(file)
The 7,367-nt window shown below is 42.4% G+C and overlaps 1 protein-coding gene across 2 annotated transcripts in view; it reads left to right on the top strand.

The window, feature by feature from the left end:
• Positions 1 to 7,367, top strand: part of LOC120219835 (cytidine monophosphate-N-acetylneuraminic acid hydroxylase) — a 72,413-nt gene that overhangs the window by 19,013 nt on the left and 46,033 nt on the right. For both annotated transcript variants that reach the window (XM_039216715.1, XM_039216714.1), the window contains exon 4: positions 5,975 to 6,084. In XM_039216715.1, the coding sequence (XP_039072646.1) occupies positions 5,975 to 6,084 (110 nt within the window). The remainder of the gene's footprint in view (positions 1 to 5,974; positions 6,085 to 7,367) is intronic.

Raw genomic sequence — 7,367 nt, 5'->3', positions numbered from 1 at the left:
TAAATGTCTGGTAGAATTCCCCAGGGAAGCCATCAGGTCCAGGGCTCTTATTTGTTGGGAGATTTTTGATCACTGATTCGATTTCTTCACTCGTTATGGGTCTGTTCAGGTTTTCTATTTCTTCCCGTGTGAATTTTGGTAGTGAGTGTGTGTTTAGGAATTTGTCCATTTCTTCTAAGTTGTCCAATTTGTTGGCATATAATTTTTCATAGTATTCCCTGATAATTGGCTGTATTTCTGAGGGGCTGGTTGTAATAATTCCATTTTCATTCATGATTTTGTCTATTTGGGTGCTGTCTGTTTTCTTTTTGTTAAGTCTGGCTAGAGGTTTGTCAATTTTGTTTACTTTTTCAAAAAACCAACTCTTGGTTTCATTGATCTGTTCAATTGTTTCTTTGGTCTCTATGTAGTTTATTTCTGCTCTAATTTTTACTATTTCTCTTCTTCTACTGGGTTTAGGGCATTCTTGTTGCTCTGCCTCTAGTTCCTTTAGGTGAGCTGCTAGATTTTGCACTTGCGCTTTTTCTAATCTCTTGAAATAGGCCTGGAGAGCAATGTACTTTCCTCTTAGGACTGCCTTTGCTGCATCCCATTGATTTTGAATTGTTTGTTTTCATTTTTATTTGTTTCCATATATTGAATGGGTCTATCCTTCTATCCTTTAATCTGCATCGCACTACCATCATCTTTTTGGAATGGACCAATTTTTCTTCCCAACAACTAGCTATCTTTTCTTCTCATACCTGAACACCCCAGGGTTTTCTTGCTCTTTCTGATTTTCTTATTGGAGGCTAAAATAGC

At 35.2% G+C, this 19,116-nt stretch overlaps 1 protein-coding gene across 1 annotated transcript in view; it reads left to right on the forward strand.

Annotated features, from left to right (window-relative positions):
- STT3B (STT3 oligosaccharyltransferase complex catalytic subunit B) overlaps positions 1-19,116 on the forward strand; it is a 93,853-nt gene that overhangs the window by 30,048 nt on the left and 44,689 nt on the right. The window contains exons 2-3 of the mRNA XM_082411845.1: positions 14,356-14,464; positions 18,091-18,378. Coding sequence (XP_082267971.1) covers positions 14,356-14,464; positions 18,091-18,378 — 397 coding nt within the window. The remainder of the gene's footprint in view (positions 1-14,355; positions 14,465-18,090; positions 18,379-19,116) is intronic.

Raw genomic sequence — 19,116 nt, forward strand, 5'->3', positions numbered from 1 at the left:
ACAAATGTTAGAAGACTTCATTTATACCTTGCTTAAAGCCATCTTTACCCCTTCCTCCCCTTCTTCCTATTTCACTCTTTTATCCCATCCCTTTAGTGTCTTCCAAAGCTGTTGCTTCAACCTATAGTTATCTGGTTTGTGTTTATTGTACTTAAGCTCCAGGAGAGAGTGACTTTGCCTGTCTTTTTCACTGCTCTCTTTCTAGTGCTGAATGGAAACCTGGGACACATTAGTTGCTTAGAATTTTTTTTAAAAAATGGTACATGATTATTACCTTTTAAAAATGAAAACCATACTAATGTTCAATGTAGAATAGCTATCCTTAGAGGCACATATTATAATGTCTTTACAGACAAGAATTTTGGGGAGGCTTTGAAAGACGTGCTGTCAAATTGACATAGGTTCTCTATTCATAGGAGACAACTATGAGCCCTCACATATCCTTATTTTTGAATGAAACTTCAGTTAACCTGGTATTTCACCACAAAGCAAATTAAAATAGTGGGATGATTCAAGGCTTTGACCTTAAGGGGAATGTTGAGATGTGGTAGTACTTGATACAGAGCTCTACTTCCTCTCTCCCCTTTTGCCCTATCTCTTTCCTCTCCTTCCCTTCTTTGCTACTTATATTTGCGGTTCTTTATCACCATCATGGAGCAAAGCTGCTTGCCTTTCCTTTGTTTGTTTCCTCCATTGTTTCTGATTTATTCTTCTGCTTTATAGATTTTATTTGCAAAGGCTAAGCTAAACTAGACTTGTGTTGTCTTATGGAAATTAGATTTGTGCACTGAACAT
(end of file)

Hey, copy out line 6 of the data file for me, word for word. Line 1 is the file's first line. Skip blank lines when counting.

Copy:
At 35.2% G+C, this 19,116-nt stretch overlaps 1 protein-coding gene across 1 annotated transcript in view; it reads left to right on the forward strand.